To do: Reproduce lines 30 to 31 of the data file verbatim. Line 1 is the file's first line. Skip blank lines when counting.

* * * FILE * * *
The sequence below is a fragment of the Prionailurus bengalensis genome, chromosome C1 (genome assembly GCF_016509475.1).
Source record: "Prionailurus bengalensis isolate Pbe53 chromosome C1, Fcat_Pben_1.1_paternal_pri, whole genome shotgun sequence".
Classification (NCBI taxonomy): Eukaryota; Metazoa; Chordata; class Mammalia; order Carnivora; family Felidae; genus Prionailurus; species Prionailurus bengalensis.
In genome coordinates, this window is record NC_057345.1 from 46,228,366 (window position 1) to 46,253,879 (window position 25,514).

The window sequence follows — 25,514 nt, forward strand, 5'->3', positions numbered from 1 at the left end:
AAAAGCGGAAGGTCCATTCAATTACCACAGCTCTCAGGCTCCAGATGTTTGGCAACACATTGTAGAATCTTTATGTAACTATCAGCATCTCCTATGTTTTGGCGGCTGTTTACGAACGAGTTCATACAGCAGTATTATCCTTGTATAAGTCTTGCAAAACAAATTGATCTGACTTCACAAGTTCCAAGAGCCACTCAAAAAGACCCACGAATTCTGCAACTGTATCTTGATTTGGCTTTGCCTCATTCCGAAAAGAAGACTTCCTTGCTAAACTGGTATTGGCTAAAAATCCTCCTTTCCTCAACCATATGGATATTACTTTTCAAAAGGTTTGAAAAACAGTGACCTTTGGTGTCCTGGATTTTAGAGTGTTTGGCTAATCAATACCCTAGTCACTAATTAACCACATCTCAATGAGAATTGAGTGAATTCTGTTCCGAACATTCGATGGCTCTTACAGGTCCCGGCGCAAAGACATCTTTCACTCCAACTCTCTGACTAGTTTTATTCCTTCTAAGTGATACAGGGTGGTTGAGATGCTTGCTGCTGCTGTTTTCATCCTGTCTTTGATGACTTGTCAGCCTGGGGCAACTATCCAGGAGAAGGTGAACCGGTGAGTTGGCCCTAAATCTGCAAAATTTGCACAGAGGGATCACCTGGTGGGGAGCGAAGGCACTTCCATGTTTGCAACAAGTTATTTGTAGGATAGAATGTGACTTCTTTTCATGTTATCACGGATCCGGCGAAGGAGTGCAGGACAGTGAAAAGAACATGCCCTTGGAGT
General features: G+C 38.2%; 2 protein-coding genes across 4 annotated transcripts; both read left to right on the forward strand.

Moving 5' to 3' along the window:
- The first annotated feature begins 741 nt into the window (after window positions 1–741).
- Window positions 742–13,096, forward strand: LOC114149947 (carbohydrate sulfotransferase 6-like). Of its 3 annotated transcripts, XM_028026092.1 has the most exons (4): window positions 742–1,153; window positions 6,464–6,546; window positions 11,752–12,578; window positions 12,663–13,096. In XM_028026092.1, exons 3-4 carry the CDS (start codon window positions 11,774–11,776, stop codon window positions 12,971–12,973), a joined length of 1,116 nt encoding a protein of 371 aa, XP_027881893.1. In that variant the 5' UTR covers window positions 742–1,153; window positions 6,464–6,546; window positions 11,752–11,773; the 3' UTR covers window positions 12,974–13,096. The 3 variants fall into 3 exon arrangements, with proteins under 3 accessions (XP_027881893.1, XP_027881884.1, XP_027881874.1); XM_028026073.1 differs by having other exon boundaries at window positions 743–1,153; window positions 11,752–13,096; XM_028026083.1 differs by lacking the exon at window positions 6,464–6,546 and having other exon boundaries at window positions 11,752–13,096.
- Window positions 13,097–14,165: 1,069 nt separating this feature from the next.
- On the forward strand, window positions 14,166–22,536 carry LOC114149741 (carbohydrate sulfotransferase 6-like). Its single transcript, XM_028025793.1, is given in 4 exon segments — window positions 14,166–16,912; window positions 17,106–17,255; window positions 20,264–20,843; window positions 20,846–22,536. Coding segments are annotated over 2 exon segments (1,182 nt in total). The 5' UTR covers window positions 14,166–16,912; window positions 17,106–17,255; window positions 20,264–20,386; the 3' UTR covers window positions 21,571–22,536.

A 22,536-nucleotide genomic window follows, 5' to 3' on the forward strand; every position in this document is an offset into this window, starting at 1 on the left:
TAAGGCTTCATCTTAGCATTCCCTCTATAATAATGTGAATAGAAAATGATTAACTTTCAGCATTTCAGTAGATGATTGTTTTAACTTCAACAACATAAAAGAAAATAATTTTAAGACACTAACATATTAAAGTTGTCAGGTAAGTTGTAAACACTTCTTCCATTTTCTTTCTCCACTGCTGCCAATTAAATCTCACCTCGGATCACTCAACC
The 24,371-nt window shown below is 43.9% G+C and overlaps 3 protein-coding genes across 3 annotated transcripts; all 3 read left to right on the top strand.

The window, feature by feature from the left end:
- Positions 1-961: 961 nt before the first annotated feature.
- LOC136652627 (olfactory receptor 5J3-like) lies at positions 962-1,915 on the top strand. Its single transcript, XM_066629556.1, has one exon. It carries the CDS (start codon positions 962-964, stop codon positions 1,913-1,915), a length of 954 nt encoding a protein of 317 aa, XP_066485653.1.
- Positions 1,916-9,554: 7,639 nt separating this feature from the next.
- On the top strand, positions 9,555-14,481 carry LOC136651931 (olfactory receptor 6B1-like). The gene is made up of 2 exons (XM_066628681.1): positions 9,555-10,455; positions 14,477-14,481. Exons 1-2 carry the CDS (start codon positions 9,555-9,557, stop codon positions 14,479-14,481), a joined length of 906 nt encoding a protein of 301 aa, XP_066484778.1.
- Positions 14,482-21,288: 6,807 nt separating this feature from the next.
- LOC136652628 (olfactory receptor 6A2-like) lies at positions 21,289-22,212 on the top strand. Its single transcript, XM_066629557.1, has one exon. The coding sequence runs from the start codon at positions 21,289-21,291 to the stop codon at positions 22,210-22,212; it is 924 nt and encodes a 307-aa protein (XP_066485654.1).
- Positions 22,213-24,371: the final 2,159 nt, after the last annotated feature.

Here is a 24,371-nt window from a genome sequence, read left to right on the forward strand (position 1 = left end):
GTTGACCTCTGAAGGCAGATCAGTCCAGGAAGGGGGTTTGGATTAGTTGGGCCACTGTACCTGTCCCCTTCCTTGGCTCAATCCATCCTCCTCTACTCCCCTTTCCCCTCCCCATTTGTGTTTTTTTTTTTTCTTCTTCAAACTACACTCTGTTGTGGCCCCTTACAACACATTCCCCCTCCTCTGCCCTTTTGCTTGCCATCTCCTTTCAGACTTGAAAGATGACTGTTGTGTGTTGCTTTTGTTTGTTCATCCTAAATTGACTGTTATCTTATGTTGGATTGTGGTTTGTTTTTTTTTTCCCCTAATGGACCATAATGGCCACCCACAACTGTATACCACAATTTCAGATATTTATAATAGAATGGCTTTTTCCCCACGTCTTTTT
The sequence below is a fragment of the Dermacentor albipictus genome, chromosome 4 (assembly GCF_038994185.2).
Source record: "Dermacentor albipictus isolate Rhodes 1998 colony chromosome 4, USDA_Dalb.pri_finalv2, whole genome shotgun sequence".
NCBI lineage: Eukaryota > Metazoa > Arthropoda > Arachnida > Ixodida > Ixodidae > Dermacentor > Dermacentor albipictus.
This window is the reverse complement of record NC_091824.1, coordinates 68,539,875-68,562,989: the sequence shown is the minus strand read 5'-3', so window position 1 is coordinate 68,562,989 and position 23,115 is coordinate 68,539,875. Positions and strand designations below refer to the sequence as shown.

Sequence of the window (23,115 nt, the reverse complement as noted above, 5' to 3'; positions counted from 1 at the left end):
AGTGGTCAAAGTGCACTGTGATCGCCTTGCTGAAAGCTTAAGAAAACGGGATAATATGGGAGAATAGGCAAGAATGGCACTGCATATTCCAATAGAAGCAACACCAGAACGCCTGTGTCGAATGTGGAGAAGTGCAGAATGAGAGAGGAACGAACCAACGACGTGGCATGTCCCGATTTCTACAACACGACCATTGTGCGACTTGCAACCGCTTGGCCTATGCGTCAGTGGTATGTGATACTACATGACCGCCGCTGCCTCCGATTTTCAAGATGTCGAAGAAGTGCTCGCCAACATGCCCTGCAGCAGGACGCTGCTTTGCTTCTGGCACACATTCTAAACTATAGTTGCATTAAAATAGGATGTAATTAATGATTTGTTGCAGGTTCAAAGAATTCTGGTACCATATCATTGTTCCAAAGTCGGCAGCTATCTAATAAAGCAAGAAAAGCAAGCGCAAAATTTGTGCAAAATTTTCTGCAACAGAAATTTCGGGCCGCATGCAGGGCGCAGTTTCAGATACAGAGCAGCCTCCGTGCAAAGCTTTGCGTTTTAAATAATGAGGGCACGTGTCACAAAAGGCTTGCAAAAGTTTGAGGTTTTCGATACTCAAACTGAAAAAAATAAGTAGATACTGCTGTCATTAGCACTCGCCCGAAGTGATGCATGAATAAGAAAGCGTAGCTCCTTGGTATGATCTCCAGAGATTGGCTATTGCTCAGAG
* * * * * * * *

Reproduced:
Sequence of the window (23,115 nt, the reverse complement as noted above, 5' to 3'; positions counted from 1 at the left end):
AGTGGTCAAAGTGCACTGTGATCGCCTTGCTGAAAGCTTAAGAAAACGGGATAATATGGGAGAATAGGCAAGAATGGCACTGCATATTCCAATAGAAGCAACACCAGAACGCCTGTGTCGAATGTGGAGAAGTGCAGAATGAGAGAGGAACGAACCAACGACGTGGCATGTCCCGATTTCTACAACACGACCATTGTGCGACTTGCAACCGCTTGGCCTATGCGTCAGTGGTATGTGATACTACATGACCGCCGCTGCCTCCGATTTTCAAGATGTCGAAGAAGTGCTCGCCAACATGCCCTGCAGCAGGACGCTGCTTTGCTTCTGGCACACATTCTAAACTATAGTTGCATTAAAATAGGATGTAATTAATGATTTGTTGCAGGTTCAAAGAATTCTGGTACCATATCATTGTTCCAAAGTCGGCAGCTATCTAATAAAGCAAGAAAAGCAAGCGCAAAATTTGTGCAAAATTTTCTGCAACAGAAATTTCGGGCCGCATGCAGGGCGCAGTTTCAGATACAGAGCAGCCTCCGTGCAAAGCTTTGCGTTTTAAATAATGAGGGCACGTGTCACAAAAGGCTTGCAAAAGTTTGAGGTTTTCGATACTCAAACTGAAAAAAATAAGTAGATACTGCTGTCATTAGCACTCGCCCGAAGTGATGCATGAATAAGAAAGCGTAGCTCCTTGGTATGATCTCCAGAGATTGGCTATTGCTCAGAG